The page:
In the chapter on History Experiments, Calasso makes a run at the great theoretician of “universal history”, the moment when man overthrows god – the theoretician named Marx. Marx is the most explicit exponent, Calasso thinks, of the modern moment, which consists of the recognition that there are no limits to man’s domination over the world. This is the moment of universal solidarity. And whether it is the capitalist system or whether a socialist system succeeds it, whether the working class seizes the means of production or simply seizes the occasion to demand fatter retirement benefits, underlying the Marxist schema is the overthrow of the human limit. We are become as gods, and the gods fall shrieking, then, to the earth, and end up in full length Disney cartoons, to finish their weary existences.
“Marx speaks of post history when he mentions the passage from ‘history’ to ‘universal history’ – an experimental phase of history in which everything forms a single body, in which nothing is external to society and everything acts on everything else, as in the resonant primordial cosmos. Its empirical foundation is the world market, since this market is an escape – an exit with no possibility of return – from Borniertheit, from local narrowness. The world market reinvents a kind of fate (just as post history in general reactivates all the archaic categories, which now apply to a reality that inverts the one in which they were created).”
LI was just going to translate some of Georg Forster’s essay, but we first wanted to draw a line, show that Forster is part of a “stem family”, to use the sociological term for a nuclear family over a number of generations of descent, in which one finds Marx too. From the world circumnavigator to the prophet of universal history, things line up with an eerie symbolic and mythic resonance, as though we were dealing with the fates indeed. Not only, of course, would Marx have been aware of the revolutionary generation of Germans – that small band – but Hegel was, of course, vividly aware of Forster, partly by reason of Caroline Micahaelis. That woman, like one of the princesses of Priam’s house, made her long way from the fall of Mainz to the center of German intellectual life, in Jena, in the 1790s, where she sat in Schlegel’s household, conversed with Novalis, and kept in mind the things that she had learned at Forster’s table – by her own account, the commencement of her political education –before divorcing Schlegel and becoming Schelling’s wife. Hegel, in fact, lived with Schelling and her for a year – lived in their house. And surely at some point the death of Forster in Paris, and his “errors”, as the Humboldts put it – verirrte Forster, the man who erred, the traveler whose meanderings didn’t form a coherent journey in the eyes of the shocked, retreating bourgeoisie, Caroline’s ugly man of private failures – who would know more what went down in Mainz than her? and public sublimity – must have arisen as a case for those Jena intellectuals.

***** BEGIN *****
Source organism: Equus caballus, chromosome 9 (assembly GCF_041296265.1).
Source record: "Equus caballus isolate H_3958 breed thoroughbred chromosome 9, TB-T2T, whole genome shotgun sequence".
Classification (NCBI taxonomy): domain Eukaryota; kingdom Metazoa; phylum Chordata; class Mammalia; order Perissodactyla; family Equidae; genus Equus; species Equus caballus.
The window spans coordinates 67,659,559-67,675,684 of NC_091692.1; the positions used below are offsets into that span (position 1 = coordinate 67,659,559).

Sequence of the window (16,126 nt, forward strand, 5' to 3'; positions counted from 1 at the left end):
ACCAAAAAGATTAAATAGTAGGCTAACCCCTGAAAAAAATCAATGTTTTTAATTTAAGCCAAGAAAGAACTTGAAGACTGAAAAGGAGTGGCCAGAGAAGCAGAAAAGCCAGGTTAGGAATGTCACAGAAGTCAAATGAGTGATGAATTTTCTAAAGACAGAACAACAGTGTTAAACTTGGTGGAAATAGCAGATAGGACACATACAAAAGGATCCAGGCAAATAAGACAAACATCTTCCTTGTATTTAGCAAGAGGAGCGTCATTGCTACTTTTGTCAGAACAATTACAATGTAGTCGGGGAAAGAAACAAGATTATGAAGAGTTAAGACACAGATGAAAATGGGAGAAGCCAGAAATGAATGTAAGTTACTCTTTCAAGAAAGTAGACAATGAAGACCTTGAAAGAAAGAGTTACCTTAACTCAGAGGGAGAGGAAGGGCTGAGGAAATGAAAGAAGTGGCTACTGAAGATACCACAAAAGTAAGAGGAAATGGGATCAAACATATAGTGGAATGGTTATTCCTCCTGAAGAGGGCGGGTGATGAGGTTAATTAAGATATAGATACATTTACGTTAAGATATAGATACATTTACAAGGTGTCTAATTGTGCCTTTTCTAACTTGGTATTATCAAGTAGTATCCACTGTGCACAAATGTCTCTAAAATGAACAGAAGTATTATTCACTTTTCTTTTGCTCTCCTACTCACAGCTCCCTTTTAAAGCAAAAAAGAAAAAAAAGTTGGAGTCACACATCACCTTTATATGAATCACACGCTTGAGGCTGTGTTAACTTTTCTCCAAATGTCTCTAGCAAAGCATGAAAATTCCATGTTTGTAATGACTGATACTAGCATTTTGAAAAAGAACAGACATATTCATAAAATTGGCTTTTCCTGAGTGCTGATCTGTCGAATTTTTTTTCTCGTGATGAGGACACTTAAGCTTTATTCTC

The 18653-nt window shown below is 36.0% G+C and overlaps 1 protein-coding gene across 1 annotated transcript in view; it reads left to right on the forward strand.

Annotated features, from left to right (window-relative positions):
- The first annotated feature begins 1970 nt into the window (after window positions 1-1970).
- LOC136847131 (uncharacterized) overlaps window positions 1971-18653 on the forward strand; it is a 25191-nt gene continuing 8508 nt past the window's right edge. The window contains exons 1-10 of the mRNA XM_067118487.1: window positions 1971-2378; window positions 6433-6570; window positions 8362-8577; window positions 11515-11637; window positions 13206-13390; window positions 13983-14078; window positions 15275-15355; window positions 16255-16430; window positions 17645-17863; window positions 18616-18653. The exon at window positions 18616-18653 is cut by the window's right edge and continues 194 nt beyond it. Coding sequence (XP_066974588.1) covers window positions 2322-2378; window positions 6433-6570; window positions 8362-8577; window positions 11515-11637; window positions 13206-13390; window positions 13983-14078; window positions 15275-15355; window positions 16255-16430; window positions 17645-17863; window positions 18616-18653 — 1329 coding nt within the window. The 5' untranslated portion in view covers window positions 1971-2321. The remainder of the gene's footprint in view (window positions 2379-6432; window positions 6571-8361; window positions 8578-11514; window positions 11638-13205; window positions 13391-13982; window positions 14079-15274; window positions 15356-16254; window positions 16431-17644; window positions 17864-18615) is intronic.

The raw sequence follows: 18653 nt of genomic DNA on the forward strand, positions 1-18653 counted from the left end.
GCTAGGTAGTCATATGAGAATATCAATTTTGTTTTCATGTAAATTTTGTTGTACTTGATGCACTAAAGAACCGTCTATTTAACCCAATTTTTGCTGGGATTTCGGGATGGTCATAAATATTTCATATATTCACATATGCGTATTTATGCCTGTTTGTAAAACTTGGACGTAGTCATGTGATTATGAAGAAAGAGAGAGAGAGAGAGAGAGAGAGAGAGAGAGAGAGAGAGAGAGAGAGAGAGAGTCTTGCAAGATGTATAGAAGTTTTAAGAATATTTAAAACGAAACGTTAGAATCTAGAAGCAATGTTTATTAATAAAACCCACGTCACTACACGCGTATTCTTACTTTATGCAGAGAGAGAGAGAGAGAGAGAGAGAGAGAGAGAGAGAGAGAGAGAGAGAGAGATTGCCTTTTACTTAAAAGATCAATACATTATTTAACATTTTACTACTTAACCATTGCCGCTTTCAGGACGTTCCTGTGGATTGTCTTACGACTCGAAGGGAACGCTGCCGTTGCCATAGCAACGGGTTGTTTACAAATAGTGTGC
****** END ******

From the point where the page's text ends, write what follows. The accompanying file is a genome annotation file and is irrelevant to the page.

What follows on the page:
And from Forster:
“The happiness of mankind is, according to the assurances of the Governors, the constant goal of their patriarchal concern. The most recent manifesto of the conqueror of the Poles breathes out this spirit and is guided only by this speech. I will not in any way cast doubt on its sincerity here. The confusion of turns of speech, as I have said in another place, is of course great enough; only on the words – happiness, truth, virtue, have our leaders now invested too much to seek whether they can help themselves without them entirely. Without this would the right of the Strong soon be a much too shaky prop for their domination. Even the robber’s final goals are quiet possession and enjoyment. If he finds the means, with his booty to return from out of the cave into the bosom of bourgeois society – don’t you think that he would end up presenting himself as the most jealous defender of its rights, as the strictest revenger of injured property? Anyway, penetrate the history of all revolutions, or for example only the most recent ones, and look how the jealousy of all the quickly succeeding parties, as soon as they grasp the ruder of the state, loudly rejects the bold revolutionary means by which they have made the people the instrument of their victory, preaching in favor of order, peace, obedience to the laws and immunity for persons and property – after the raging tribunals, the slanders, the accusations, the legal murders, the plunderings had set in motion the sacred insurrection.”